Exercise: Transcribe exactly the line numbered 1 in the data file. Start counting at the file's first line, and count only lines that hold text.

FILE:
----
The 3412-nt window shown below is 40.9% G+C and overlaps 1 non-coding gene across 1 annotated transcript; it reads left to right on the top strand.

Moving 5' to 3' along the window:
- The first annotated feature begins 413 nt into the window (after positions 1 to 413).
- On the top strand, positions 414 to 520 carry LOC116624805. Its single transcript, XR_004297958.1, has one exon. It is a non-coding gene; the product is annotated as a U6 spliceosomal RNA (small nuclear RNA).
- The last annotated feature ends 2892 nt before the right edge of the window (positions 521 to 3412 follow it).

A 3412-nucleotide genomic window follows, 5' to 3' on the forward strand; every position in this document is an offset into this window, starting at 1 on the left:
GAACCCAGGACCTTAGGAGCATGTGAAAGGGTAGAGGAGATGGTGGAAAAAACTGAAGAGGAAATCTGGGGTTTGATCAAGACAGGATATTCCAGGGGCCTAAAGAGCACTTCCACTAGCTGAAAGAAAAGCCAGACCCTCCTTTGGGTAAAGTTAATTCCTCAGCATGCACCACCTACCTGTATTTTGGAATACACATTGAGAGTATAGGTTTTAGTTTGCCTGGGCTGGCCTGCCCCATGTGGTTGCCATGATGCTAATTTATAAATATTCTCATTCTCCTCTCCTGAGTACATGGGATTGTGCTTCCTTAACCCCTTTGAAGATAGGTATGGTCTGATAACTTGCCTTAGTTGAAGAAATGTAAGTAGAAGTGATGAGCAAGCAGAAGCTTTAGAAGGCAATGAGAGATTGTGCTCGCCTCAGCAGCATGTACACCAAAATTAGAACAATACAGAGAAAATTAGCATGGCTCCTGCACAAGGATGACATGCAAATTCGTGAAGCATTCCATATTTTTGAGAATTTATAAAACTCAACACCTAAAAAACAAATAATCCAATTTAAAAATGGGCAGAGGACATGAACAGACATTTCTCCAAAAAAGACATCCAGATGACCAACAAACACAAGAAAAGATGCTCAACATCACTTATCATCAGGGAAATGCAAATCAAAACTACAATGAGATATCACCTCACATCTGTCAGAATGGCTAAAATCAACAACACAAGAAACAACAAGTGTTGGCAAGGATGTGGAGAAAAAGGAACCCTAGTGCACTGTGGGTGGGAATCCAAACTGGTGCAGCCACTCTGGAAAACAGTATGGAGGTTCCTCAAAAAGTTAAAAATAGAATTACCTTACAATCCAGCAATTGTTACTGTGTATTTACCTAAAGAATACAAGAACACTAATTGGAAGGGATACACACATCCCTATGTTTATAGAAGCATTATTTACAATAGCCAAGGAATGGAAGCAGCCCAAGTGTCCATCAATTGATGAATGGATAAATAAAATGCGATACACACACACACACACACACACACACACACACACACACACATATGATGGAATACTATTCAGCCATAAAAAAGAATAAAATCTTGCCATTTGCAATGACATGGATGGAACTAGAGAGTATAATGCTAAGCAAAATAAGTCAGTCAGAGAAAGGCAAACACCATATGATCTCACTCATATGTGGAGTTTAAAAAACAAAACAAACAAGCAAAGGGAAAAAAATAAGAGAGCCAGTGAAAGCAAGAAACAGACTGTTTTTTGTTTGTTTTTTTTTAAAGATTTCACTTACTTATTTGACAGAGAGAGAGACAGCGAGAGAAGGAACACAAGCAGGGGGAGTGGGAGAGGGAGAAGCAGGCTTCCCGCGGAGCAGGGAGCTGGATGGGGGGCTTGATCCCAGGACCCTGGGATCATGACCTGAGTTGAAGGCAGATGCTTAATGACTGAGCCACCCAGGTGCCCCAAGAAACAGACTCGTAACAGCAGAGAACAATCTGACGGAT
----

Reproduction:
The 3412-nt window shown below is 40.9% G+C and overlaps 1 non-coding gene across 1 annotated transcript; it reads left to right on the top strand.